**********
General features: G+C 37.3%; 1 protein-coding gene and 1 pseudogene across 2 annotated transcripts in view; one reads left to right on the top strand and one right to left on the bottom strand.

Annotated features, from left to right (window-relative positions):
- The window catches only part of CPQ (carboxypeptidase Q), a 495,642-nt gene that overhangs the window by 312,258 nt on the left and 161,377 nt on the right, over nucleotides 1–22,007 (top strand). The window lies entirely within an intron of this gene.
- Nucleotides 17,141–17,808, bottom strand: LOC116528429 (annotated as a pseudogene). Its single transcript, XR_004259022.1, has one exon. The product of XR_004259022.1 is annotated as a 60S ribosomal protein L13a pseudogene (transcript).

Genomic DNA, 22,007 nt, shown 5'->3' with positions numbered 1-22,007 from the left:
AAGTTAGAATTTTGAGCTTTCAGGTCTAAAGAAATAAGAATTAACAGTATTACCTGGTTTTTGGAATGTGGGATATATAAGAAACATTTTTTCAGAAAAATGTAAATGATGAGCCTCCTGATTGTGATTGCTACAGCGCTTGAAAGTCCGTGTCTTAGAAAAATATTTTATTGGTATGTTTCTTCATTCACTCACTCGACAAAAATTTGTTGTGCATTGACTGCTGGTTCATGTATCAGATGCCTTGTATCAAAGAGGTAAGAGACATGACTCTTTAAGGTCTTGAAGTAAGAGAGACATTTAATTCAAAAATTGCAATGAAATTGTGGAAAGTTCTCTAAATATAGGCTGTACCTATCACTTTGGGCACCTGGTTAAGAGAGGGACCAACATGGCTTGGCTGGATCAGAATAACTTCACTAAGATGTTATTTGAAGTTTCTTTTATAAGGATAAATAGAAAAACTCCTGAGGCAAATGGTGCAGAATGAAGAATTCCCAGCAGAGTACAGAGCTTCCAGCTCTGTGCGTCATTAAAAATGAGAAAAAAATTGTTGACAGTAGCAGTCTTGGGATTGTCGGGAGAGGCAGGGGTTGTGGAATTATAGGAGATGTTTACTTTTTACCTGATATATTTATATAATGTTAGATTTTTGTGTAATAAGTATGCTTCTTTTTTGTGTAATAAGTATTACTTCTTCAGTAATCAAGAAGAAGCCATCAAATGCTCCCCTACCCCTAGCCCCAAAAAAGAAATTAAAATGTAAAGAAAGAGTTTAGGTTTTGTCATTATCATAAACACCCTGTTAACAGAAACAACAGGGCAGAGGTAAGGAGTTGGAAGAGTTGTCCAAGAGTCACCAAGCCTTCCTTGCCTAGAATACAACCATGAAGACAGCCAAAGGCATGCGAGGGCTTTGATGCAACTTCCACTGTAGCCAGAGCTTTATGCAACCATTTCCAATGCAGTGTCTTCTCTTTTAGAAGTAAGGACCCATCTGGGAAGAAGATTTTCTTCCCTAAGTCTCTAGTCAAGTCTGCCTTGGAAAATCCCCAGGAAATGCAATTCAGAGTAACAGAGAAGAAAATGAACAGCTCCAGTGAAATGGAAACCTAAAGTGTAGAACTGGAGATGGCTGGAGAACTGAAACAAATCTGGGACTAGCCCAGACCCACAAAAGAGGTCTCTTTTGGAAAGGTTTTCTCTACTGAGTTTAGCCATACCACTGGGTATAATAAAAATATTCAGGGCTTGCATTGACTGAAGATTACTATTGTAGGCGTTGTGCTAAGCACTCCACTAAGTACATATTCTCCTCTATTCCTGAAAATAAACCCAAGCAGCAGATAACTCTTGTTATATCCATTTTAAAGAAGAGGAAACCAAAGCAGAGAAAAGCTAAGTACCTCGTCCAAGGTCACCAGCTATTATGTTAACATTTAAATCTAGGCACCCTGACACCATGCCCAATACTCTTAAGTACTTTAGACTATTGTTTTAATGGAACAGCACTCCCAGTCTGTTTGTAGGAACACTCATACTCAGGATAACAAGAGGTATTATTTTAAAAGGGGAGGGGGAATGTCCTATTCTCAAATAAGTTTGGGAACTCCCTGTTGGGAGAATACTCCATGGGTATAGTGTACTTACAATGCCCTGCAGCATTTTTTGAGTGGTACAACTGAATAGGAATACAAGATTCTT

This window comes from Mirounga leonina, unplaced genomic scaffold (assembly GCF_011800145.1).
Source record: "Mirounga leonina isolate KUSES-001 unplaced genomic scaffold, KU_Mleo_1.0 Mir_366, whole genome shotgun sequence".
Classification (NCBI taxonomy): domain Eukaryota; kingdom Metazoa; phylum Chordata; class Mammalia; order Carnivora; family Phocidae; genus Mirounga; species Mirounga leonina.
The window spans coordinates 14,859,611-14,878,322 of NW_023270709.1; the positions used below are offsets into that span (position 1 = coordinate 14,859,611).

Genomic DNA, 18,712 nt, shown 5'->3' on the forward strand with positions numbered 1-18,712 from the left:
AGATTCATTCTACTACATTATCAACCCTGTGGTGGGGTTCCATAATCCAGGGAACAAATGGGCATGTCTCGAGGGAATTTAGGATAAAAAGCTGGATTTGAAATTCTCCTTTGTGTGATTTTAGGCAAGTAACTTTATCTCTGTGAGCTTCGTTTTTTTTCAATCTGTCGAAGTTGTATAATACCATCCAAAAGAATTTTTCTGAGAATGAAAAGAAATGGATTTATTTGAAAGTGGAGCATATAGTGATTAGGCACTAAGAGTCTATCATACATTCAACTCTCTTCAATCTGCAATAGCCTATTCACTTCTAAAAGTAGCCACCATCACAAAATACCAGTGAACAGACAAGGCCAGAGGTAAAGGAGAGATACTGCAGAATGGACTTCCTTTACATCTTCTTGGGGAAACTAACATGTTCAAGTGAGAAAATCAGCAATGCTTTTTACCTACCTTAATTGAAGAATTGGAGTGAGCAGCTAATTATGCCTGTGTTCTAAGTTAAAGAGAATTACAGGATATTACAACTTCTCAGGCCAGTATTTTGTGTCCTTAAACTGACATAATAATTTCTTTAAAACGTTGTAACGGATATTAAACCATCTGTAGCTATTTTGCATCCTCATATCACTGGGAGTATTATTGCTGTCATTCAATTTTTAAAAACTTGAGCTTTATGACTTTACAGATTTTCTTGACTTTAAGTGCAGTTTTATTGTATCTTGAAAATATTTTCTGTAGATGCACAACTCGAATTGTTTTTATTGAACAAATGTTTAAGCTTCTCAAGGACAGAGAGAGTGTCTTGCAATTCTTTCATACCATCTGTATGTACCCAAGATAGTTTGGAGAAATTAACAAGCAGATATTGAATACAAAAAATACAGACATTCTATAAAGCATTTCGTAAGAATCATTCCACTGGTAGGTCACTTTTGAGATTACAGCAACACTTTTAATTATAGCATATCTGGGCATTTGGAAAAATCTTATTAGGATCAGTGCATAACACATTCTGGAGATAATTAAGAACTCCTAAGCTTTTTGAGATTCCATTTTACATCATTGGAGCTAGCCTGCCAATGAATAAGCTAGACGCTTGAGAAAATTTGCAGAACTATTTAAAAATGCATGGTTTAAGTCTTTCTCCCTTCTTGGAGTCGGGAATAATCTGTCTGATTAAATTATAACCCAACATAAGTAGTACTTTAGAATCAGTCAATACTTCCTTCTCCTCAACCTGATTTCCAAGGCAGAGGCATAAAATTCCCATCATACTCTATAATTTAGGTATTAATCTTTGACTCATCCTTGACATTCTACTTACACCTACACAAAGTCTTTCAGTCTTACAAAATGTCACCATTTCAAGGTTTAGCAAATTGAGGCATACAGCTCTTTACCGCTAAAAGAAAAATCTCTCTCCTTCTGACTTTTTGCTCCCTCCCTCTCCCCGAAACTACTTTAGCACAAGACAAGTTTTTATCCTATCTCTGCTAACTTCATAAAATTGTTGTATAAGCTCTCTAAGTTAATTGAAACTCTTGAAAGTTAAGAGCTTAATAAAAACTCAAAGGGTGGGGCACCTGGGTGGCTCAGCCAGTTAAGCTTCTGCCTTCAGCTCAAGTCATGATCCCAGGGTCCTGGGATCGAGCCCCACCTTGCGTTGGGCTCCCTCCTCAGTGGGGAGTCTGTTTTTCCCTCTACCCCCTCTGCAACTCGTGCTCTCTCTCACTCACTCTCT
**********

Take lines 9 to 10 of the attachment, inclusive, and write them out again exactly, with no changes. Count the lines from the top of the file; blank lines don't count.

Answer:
Classification (NCBI taxonomy): domain Eukaryota; kingdom Metazoa; phylum Chordata; class Mammalia; order Carnivora; family Phocidae; genus Mirounga; species Mirounga leonina.
The window spans coordinates 14,859,611-14,878,322 of NW_023270709.1; the positions used below are offsets into that span (position 1 = coordinate 14,859,611).